New Zealand’s local jurisdictions are too small to generate general tax revenue on an alternative basis – such as the sales tax revenue cities and counties might gather in American jurisdictions.
“The re-purposing of local government contemplated in the review panel’s draft report would therefore require substantial and systemic financial input from central government.”
As substantial individual contributors to local government’s coffers, the farming community encourages central government to think about putting their money where their mouth is, Feds said. Aside from the Waka Kotahi-administered Funding Assistance Rate for local roading, there is no systemic contribution from central government to local.
“If local government is to in future focus on intangible theoretical by-products of good governance such as wellbeing, we suggest a revenue share to this purpose like FAR – perhaps a “Wellbeing Assistance Rate” – based on metrics that relate the merits of a council’s wellbeing initiatives to socio economic indicators to produce an annual subsidy.”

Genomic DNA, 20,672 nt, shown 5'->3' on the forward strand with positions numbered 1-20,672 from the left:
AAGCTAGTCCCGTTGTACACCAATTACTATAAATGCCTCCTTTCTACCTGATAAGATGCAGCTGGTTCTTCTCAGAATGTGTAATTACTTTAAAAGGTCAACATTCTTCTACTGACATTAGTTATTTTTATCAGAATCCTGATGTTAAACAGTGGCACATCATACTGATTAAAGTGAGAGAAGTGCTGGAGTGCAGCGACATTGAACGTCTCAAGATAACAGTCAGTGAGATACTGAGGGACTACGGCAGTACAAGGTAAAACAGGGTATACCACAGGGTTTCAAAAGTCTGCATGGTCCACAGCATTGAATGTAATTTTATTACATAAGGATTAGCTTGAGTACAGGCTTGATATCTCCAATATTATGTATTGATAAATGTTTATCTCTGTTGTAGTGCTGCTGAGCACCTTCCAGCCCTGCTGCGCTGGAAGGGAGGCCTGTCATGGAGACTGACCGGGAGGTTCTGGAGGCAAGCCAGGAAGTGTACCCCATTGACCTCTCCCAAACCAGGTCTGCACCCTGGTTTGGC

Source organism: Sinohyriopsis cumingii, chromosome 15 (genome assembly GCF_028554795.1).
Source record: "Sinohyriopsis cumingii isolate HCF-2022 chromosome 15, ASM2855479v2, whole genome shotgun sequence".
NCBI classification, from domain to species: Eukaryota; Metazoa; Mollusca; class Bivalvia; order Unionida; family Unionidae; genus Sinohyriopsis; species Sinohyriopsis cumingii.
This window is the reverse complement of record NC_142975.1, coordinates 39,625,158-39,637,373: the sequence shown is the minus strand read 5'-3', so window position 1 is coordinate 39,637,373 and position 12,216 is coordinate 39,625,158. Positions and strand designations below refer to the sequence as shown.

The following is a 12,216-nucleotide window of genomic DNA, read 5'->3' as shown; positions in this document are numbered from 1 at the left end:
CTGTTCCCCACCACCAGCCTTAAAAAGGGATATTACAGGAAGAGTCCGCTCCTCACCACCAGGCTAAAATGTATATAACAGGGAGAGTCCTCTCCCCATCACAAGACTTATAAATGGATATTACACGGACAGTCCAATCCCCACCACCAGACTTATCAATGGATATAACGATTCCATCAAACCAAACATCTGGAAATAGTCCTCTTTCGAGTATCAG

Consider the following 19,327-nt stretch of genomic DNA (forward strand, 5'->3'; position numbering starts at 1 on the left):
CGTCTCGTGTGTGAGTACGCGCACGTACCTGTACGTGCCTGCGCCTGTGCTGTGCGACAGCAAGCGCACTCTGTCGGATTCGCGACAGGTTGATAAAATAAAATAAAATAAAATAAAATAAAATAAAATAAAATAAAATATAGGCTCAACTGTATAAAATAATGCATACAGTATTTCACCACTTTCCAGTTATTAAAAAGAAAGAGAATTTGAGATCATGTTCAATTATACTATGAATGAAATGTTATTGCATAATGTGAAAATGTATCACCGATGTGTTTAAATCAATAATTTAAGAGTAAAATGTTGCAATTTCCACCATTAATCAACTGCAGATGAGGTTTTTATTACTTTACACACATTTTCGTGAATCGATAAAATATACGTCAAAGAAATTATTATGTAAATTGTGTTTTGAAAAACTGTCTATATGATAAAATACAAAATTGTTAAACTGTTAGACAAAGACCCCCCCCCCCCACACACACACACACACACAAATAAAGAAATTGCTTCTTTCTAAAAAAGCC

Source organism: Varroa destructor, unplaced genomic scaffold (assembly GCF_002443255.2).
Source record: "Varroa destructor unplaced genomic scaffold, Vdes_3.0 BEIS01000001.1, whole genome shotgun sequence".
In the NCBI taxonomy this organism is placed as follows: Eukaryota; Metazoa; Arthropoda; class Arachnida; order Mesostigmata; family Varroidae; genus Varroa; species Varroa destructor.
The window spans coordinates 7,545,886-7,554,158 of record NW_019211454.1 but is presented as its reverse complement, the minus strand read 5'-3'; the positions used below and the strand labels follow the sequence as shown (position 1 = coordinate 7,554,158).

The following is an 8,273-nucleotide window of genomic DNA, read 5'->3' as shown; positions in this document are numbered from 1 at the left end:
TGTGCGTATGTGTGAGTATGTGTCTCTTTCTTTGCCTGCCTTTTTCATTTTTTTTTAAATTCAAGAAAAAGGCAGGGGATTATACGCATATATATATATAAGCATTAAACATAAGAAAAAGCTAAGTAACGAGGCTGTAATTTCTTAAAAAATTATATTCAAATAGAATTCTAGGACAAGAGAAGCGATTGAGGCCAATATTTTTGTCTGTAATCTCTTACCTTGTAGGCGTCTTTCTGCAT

Local government would then at least then have some accountability to a higher authority for its decision making.
Feds added: “It is important for the credibility of this review and the Panel’s work, that the assumption is not made that ratepayers will willingly bear the cost and risk of change.”